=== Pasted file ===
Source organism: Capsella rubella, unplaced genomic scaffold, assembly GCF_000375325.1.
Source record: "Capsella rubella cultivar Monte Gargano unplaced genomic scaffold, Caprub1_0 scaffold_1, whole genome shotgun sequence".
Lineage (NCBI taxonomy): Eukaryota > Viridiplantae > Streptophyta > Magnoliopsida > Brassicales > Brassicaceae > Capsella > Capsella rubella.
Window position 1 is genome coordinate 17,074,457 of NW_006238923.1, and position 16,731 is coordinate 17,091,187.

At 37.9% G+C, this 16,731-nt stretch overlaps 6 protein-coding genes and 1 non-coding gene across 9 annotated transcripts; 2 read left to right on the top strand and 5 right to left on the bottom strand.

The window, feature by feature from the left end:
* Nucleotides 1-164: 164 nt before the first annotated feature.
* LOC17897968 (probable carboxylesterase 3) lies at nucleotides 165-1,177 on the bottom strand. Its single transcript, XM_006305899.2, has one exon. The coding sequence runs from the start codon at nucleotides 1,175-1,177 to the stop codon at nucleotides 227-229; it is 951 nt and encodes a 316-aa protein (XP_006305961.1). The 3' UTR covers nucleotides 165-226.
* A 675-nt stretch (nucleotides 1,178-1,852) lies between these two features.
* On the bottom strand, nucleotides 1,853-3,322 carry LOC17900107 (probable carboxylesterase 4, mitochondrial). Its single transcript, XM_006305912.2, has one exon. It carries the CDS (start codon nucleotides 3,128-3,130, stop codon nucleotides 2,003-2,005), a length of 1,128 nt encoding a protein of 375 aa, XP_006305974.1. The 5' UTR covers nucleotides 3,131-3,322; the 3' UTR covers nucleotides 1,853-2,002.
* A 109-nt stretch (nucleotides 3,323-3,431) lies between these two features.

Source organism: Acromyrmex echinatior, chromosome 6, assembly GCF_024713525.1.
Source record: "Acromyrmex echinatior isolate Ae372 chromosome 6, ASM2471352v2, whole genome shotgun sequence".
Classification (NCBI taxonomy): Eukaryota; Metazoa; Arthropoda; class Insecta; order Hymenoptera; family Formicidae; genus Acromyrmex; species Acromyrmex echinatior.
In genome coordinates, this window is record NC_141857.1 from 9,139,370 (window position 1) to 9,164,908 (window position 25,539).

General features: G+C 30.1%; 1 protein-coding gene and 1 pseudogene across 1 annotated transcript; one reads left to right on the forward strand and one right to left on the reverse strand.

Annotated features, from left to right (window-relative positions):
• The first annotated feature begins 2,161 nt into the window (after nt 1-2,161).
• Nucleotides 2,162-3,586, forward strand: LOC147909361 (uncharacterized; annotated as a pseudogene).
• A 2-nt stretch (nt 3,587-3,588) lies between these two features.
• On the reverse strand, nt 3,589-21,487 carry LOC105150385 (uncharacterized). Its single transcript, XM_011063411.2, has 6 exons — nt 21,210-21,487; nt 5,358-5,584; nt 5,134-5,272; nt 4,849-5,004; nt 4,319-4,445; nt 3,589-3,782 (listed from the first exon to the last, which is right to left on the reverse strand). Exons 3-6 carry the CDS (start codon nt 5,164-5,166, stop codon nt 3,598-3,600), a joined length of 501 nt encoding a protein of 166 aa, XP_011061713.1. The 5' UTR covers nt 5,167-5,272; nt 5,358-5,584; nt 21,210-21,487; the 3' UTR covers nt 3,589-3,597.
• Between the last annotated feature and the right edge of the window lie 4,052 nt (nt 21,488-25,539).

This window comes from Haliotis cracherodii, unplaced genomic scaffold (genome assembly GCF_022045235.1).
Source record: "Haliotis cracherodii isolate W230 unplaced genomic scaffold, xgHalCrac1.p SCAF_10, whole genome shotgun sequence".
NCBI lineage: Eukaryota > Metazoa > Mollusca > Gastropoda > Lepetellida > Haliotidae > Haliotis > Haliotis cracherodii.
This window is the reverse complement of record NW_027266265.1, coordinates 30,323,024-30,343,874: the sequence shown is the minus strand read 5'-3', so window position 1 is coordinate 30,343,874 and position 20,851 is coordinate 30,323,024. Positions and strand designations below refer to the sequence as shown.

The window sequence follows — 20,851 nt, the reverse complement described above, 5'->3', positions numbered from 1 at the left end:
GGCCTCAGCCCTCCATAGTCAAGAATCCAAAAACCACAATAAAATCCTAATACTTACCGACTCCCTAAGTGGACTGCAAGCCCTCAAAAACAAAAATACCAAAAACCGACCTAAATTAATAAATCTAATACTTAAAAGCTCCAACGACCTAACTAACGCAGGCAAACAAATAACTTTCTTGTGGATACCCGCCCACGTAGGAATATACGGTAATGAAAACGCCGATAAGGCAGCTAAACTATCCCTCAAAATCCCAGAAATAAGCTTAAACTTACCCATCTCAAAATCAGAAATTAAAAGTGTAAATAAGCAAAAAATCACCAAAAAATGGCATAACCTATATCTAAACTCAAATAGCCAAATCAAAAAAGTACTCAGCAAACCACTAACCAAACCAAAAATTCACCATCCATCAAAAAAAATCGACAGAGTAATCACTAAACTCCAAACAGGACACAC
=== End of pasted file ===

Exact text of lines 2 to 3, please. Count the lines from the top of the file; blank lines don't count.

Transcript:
Source record: "Capsella rubella cultivar Monte Gargano unplaced genomic scaffold, Caprub1_0 scaffold_1, whole genome shotgun sequence".
Lineage (NCBI taxonomy): Eukaryota > Viridiplantae > Streptophyta > Magnoliopsida > Brassicales > Brassicaceae > Capsella > Capsella rubella.